As President Xi has said, China’s democracy is a “whole-process democracy” rather than one that is expressed at election time only and is dormant otherwise.
In China, all major decision-making follows this broader democratic basis.
Collective leadership with individual responsibility
To avoid the radicalization of the system, the Party and leading national bodies, under democratic centralism, function on the principle of combining collective leadership with individual responsibility based on the division of work.
Members of a leading team are each designated specific duties, but major decisions must be made collectively. Each individual member can freely express opinions but must abide by the collective decisions taken.
All the CPC’s intra-party resolutions must be implemented in line with the “Four Obeys” principle, namely, individual Party members defer to Party organizations, the minority defers to the majority, lower-level Party organizations defer to higher-level Party organizations, and all organizations and members of the Party defer to the National Congress and the Central Committee of the Party.
In cases where individuals disagree with a Party resolution or policy, they can make a statement of reservation and present their views to a Party organization at a higher level, up to and including the Central Committee.
People power on display
China can put in place a system that is widely supported because the CPC represents the fundamental interests of the broadest masses of the people.
The English word “party” means a group of people that acts in the best interests of certain groups of the population. The CPC, however, is not a party like this. The Constitution of the CPC expressly stipulates that “besides the interests of the working class and the broadest possible majority of the people, the Party has no special interests of its own.” This explains why the CPC could integrate democracy and centralism to serve the people.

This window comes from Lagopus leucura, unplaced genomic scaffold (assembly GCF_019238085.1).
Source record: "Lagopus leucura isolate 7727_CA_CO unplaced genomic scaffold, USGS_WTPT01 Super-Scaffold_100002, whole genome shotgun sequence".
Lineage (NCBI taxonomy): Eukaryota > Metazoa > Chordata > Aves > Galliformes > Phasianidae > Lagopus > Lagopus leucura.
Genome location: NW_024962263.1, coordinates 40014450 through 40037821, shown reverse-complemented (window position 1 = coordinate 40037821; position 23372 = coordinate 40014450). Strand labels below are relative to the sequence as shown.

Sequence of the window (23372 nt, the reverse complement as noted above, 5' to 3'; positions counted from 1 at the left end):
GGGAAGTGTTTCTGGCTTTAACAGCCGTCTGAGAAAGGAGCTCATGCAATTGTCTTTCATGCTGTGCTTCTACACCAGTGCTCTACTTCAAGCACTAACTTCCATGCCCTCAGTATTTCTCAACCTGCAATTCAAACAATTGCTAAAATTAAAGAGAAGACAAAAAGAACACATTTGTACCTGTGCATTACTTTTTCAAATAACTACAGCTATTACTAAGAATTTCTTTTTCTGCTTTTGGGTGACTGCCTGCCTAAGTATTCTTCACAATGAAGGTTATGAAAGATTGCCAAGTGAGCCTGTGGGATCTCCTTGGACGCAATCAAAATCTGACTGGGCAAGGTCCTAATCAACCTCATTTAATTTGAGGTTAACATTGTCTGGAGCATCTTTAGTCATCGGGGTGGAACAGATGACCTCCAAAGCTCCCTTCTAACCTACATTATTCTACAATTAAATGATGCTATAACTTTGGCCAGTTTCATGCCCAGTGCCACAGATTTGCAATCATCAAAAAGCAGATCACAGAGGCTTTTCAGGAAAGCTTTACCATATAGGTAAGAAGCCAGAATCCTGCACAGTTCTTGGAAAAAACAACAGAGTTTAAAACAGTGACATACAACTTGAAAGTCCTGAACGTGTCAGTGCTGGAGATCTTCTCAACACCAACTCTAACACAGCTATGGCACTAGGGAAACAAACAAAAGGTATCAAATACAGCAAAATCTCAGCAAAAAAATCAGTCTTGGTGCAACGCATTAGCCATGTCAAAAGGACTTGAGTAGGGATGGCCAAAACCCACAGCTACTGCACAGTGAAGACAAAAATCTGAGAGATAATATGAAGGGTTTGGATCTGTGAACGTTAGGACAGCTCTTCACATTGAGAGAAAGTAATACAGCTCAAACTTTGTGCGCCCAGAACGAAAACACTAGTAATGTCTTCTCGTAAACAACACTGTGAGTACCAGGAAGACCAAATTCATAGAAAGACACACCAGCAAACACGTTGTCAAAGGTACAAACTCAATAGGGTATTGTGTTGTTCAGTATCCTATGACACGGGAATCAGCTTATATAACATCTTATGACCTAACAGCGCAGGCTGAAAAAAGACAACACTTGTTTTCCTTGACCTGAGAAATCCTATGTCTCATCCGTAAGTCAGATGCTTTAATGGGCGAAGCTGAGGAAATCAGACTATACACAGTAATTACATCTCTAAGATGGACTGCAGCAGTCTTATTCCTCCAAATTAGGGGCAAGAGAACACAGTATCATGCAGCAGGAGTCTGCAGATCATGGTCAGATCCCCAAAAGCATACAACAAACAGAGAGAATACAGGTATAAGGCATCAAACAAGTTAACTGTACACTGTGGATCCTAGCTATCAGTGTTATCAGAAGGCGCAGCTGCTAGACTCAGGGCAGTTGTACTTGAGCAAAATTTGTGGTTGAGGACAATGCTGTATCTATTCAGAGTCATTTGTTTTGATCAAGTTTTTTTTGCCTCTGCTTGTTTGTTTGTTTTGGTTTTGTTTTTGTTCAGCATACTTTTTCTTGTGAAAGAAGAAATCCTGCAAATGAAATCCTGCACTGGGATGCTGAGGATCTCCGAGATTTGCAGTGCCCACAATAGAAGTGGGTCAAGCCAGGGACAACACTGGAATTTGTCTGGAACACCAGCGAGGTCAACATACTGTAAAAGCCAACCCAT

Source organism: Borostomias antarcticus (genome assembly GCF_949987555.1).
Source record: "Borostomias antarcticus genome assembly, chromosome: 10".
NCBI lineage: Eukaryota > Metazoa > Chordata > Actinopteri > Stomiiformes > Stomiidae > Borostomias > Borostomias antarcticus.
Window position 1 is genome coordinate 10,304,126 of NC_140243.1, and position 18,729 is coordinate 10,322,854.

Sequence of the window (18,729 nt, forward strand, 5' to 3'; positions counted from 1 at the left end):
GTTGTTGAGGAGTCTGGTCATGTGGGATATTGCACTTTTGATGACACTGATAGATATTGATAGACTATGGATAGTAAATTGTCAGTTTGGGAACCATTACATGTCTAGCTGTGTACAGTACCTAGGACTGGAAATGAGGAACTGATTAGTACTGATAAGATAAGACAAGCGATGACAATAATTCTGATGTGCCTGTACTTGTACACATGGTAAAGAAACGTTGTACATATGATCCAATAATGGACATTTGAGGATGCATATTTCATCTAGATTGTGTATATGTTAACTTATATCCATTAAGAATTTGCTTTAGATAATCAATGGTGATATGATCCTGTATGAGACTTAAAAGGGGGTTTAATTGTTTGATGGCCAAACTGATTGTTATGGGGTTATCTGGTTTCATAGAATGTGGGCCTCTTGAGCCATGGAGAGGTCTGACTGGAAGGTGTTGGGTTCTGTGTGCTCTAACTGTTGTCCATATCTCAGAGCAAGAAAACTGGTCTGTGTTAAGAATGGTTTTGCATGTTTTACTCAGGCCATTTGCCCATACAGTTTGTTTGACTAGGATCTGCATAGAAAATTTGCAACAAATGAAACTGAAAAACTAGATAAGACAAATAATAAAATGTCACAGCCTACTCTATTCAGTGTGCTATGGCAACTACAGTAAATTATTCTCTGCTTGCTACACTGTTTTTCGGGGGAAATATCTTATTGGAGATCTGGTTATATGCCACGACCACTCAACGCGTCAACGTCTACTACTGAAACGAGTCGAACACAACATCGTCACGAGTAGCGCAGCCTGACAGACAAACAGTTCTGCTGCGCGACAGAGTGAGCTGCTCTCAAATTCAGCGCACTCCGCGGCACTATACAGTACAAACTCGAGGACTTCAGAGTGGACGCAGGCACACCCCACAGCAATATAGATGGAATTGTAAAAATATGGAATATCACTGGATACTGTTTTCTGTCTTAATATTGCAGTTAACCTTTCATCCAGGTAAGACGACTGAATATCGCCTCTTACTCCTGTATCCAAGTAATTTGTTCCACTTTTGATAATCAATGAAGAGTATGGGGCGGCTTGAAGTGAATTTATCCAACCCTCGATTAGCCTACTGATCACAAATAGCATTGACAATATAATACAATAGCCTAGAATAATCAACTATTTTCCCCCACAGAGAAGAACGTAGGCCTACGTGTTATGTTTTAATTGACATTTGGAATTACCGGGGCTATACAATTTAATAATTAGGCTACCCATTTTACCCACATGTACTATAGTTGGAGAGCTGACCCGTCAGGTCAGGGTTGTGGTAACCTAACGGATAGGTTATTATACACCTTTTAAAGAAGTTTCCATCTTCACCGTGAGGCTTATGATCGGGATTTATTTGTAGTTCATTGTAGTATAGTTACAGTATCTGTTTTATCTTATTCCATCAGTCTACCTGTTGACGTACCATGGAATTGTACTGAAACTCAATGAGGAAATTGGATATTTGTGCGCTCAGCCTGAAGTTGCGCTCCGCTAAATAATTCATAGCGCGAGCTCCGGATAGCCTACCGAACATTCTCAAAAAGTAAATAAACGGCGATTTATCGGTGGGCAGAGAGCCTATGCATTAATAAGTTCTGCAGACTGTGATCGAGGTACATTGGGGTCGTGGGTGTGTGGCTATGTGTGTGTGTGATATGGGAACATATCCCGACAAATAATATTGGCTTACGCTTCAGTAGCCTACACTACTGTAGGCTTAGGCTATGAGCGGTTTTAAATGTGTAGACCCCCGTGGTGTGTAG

For example, the fifth plenary session of the 19th Central Committee of the CPC held in October 2020 adopted the proposals for the formulation of the 14th Five-Year Plan for National Economic and Social Development and the Long-Range Objectives Through to the Year 2035. Before submitting the proposals, the CPC consulted with democratic parties and the All-China Federation of Industry and Commerce, and President Xi hosted workshops to hear a diversity of opinions from a wide cross-section of society, such as entrepreneurs, scientists and community-level representatives.
Opinions and suggestions were also solicited online, generating more than a million responses. Advice solicited through these workshops and online channels is essential to the decision-making of the CPC Central Committee.
Democratic centralism is, without doubt, China’s greatest institutional advantage. The fact that the system enjoys public support accounts for the country’s remarkable stability and the durability of the CPC to the evident dismay of critics abroad.
Li Junru is executive vice chairman of the China Institute for Innovation & Development Strategy and a former vice president of the Party School of the CPC Central Committee. You can contact him directly at firstname.lastname@example.org. Please send any other contributions, including expressions of interest in sharing expertise with us, to email@example.com.